Surviving grief during the pandemic and after
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Don't ignore your check engine light
May 16, 2022
The death of someone we love is a full-body experience that rocks the foundations of the life we’ve carefully built over many years. Our normally rational mind struggles to process the whirlwind of tasks that once seemed so simple to manage. Even our bodies seem to give up on us—with aches and weakened strength taking over our once vibrant energy for life.
Focus on soul, mind, and body practices that can be beneficial during grief and mourning.
For your soul, the inner core of your being, focus on two key goals during your grief work.
- Experience the love of people who truly support you. These may be childhood best friends or mentors who listen to you without judgment and only offer advice sparingly,
- Balance these relationships with healthy times of positive reflection. Your grieving soul has been in mourning and now is the time to feed it with simple visioning exercises of what life could look like as you move from grief to healing.
To give your mind a grief break, many people will tell you to “take things one day at a time.” Another approach is to consider taking life moment by moment to ease the mind’s burden.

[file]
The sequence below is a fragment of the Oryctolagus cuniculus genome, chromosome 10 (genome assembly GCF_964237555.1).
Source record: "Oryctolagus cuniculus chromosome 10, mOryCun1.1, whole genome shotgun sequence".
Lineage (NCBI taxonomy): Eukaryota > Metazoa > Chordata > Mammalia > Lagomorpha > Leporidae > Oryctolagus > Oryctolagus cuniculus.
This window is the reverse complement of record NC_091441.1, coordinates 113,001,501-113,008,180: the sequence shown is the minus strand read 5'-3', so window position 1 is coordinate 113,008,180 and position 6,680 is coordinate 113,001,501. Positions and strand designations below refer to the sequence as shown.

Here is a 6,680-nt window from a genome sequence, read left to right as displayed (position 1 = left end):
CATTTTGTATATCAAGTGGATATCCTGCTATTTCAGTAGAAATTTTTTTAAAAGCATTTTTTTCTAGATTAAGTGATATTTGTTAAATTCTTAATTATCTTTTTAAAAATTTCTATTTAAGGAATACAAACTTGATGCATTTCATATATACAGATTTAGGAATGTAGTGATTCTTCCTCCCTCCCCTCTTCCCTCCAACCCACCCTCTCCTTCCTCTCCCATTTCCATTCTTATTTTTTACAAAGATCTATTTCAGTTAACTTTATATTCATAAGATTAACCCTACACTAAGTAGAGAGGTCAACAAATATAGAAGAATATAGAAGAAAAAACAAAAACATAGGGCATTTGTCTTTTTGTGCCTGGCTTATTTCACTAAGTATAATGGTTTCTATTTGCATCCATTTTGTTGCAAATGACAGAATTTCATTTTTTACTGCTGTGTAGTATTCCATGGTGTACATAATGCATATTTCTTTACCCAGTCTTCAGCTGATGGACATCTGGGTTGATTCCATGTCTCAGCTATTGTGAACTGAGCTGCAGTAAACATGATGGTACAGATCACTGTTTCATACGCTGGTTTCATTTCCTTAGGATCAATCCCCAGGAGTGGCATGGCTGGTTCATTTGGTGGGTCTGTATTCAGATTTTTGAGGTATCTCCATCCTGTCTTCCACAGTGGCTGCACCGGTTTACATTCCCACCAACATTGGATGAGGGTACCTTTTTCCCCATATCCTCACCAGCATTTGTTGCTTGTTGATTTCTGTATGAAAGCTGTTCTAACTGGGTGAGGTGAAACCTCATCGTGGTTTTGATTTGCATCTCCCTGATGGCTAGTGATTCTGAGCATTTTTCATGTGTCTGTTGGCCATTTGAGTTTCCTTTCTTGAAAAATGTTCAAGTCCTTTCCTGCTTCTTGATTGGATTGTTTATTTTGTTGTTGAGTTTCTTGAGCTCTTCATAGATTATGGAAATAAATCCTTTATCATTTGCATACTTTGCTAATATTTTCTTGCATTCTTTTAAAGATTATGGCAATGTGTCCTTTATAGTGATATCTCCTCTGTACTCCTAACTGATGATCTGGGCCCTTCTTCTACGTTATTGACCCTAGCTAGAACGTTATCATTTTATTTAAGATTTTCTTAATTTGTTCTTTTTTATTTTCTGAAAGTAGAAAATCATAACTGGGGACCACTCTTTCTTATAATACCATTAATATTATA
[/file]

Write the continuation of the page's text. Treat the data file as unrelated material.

- Write down lists of what you must do and then delegate many of these tasks to people in your support system. Take time to engage in activities completely unrelated to your present grief—whether it’s a television comedy you never got to watch or relaxing guided meditation.
Finally, your body may be feeling worn down. Check in with your primary care physician who can help with physical pain and sleep issues that often accompany grief.
- While you may not feel motivated, take short walks outdoors. It can help to balance these active times with short naps. Eat when you are hungry and depleted but be mindful of both under and overeating.
There are no quick fixes for the grief you feel but taking good care of yourself is essential. For more grief healing and education resources and support, call 269.983.2707